The Beginnings of a Postmodern Pilgrimage

After the jihadist terrorist attack in Paris, a number of my friends and correspondents are sharing reflections about Muslims being terrorists, Syrian refugees bringing in clandestine terrorists, and American security being so defective. The mood of twitters is fear. It is not my mood and the reason goes back to the beginning of the pilgrimage I am writing about.

It began at DFWairport on Friday, 16 October. Almost two dozen of us checked in and went through security and then gathered at 1:45 outside the airport chapel. That chapel is what I am now remembering.

First, it is a simple room with simple chairs and a simple altar table. The impression it leaves you with, the one that stays in my mind, is that it is wood throughout, which is probably not the case. But it is simple. I remember vividly what was going on when I opened the door.   A couple of the 20 men glanced over their shoulders at me, then all of them sat up, bowed forward, and put their foreheads to the floor. They held the position for a little while and then sat back. They were worshipping Allah, the One True God.

They were dressed in various uniforms and un-uniforms: janitors, ticket agents, security police, TSA workers. Most of them were big men; some were not. They were alike in one thing: they were Muslims who were doing the same thing: worshipping the One True God.

Every time I remember those men doing that fine act of worship of the true God, I feel consoled. I belong to the first generation of ordinary Christians who do not feel that we have to defend our faith in Jesus Christ. We do not have to try our best to impose that faith on other peoples. For four and a half centuries, the Church in Europe argued and fought. I was taught the tired scholastic philosophy and theology that escaped, anemic and weak-kneed, to fall exhausted on our shores (well, desks).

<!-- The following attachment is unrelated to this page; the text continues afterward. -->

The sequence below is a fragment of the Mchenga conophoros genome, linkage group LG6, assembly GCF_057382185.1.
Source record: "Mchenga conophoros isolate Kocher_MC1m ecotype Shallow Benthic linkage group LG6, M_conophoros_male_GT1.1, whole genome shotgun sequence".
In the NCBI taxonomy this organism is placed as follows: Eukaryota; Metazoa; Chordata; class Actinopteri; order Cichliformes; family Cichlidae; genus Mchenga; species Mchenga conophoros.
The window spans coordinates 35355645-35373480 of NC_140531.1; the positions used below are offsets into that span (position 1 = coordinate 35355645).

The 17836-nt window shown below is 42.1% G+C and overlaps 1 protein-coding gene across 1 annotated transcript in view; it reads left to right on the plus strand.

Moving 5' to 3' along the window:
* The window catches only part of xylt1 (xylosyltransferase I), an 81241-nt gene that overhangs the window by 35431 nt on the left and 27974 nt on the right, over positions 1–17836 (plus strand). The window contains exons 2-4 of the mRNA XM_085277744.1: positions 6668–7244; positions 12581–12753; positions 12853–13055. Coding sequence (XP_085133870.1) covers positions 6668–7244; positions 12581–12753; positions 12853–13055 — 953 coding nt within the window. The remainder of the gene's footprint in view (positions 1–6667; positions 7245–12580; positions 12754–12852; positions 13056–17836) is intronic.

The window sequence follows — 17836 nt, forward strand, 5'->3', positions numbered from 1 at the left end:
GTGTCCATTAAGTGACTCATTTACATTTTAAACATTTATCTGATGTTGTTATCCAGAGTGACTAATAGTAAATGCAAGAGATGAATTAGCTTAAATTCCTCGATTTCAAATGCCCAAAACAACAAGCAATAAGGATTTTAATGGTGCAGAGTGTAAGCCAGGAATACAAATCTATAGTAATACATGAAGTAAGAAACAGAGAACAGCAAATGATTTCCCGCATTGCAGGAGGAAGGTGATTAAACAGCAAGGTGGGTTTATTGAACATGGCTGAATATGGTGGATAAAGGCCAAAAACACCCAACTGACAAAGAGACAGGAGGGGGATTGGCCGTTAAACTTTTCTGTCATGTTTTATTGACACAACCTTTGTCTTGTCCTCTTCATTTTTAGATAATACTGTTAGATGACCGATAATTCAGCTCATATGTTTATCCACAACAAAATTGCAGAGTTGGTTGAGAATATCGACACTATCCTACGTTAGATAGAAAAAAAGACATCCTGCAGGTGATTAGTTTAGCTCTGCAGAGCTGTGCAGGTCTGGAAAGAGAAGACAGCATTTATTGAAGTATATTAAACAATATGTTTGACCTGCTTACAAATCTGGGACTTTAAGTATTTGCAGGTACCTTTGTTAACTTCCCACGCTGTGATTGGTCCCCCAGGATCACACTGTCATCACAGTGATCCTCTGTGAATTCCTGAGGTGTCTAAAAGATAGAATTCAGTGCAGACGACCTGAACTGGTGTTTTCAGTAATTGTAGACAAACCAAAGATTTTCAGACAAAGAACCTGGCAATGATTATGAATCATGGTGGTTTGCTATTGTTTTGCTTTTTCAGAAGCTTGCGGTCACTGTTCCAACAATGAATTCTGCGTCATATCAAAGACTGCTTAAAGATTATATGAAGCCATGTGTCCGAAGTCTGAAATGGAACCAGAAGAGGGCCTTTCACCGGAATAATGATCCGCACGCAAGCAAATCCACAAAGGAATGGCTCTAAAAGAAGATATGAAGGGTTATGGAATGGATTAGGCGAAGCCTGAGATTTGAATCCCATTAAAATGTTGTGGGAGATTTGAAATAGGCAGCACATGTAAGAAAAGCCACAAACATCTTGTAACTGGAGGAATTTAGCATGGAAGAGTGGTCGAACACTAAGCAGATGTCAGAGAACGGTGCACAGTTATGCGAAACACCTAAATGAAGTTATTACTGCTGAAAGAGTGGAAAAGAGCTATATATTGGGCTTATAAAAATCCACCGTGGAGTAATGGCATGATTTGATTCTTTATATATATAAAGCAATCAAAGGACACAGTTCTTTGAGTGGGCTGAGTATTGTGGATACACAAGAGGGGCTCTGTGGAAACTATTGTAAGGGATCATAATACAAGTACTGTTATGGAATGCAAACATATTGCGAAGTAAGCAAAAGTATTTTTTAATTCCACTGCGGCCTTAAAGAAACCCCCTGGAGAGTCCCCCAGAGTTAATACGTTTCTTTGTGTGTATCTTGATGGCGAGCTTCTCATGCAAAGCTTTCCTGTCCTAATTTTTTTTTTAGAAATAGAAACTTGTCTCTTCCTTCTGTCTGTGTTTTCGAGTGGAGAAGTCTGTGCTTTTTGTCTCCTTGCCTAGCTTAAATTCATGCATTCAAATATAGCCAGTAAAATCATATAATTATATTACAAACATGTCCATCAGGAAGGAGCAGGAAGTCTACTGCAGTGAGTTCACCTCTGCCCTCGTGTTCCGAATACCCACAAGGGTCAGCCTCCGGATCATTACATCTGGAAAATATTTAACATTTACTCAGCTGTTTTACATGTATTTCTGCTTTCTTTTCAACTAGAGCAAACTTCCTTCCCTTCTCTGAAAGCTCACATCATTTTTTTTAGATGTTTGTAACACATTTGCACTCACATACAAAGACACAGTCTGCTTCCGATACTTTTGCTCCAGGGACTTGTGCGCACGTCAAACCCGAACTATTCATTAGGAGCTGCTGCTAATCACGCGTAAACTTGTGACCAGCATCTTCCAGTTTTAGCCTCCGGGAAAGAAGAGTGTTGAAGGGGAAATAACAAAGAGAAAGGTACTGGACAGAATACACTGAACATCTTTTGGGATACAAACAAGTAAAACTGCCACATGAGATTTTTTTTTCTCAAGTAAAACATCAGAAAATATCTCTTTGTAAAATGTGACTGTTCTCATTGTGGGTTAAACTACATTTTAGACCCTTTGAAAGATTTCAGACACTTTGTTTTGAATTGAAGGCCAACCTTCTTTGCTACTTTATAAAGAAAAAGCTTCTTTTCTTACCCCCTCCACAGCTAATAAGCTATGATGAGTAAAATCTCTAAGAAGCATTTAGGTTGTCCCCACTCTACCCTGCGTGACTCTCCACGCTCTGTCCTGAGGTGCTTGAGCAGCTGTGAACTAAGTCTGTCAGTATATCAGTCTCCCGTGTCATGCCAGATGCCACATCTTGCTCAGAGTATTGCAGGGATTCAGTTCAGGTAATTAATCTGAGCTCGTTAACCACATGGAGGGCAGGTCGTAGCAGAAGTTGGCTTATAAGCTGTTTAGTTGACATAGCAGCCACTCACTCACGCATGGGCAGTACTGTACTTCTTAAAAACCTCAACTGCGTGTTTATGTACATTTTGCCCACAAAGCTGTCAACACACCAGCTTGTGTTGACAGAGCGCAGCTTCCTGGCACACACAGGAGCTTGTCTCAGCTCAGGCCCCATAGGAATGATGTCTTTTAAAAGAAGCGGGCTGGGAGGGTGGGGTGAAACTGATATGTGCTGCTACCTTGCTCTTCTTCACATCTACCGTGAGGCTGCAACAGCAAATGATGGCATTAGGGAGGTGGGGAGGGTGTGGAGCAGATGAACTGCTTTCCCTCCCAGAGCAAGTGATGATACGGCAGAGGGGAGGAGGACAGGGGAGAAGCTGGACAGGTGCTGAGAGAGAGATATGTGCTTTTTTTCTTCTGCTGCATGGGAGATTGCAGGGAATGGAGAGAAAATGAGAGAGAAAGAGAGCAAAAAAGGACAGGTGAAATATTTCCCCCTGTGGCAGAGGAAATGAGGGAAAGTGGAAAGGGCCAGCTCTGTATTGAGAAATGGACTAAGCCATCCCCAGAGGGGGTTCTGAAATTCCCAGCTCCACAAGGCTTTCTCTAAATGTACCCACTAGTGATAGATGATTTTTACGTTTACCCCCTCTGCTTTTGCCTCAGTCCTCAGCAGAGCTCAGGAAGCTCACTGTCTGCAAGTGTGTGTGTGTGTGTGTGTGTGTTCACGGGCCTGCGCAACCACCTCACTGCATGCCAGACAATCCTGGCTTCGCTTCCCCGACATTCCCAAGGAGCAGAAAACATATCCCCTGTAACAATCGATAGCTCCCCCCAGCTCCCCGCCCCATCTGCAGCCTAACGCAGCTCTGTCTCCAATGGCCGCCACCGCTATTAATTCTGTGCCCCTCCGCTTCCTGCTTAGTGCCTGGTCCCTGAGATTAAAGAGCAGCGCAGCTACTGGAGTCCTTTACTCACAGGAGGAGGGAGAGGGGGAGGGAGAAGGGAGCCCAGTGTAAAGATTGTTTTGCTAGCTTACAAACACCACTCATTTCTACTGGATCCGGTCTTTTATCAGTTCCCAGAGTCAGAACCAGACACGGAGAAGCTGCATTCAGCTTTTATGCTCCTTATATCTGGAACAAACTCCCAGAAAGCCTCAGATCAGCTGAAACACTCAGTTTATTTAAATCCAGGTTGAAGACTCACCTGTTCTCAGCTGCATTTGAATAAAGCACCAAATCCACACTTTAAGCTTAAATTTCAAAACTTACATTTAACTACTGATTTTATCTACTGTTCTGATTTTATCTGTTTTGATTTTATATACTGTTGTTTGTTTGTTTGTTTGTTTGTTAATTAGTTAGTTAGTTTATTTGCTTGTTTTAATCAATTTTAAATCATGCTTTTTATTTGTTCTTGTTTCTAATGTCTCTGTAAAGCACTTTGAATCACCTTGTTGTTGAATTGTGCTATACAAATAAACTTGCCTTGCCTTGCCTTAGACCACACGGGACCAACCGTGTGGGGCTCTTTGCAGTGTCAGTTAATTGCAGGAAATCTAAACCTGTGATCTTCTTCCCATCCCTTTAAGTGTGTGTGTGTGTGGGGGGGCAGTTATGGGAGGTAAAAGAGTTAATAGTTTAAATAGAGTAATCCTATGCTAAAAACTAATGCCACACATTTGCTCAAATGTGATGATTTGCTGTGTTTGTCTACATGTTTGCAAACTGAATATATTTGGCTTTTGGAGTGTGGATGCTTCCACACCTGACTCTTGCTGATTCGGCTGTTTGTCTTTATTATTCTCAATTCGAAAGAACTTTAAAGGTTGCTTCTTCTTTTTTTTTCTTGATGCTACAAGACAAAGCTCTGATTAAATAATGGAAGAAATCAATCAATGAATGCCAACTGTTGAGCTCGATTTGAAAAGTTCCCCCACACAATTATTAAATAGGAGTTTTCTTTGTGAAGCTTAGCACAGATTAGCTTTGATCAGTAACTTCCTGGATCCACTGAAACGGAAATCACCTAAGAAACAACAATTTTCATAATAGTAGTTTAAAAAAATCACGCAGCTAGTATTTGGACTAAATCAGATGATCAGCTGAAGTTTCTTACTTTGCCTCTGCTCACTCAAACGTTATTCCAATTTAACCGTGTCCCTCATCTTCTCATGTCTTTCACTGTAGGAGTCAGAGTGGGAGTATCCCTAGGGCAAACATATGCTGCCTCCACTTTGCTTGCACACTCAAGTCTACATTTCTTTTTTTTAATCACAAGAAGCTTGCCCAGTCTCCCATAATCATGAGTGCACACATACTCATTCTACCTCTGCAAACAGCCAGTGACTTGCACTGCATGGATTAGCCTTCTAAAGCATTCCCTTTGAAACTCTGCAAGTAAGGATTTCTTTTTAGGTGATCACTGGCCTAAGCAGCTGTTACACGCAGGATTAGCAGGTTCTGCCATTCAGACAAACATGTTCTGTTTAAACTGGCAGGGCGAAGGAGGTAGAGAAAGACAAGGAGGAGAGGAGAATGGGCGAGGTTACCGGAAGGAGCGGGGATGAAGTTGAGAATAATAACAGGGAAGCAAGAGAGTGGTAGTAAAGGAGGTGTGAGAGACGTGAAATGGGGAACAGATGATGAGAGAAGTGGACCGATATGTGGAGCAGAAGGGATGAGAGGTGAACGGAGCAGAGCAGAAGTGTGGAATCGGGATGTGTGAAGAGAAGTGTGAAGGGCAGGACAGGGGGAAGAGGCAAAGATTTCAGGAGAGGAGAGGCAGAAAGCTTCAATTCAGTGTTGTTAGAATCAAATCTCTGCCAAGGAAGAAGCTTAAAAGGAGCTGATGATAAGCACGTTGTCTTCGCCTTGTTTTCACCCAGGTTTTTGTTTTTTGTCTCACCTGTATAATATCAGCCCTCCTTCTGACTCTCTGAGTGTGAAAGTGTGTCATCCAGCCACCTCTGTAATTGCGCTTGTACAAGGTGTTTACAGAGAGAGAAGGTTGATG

My cohort in studies let it lie, abandoning the modern rationalism and embracing what we finally learned to call discernment. We just moved on into scripture and the early Church, which scholars had been trying to call to Catholics’ attention for two or three generations, unsuccessfully. Then the Holy Spirit pulled Vatican II out of her historical hat.

Now in this postmodern church, we are free to see the deep dignity of The People of the Covenant, the People of the Koran, and those whose understanding of God differs so utterly that naming conveys nothing to us. Finally, we can see that the “others” are just as much God’s work of art as our saints and scholars.

Now I can gladly and gratefully greet Muslim men as they get up off their rugs and push the chairs back in place so Catholics can worship the Father and celebrate the memorial of the Son. Moved by the Spirit of God, the Muslim men put order into the wooden room readily and courteously: Inshallah, for God so wills. As-salamu alaykum, the peace of Allah be with you.

It was so much better than inimical stares. Et cum spiritu tuo. Amen, alleluia.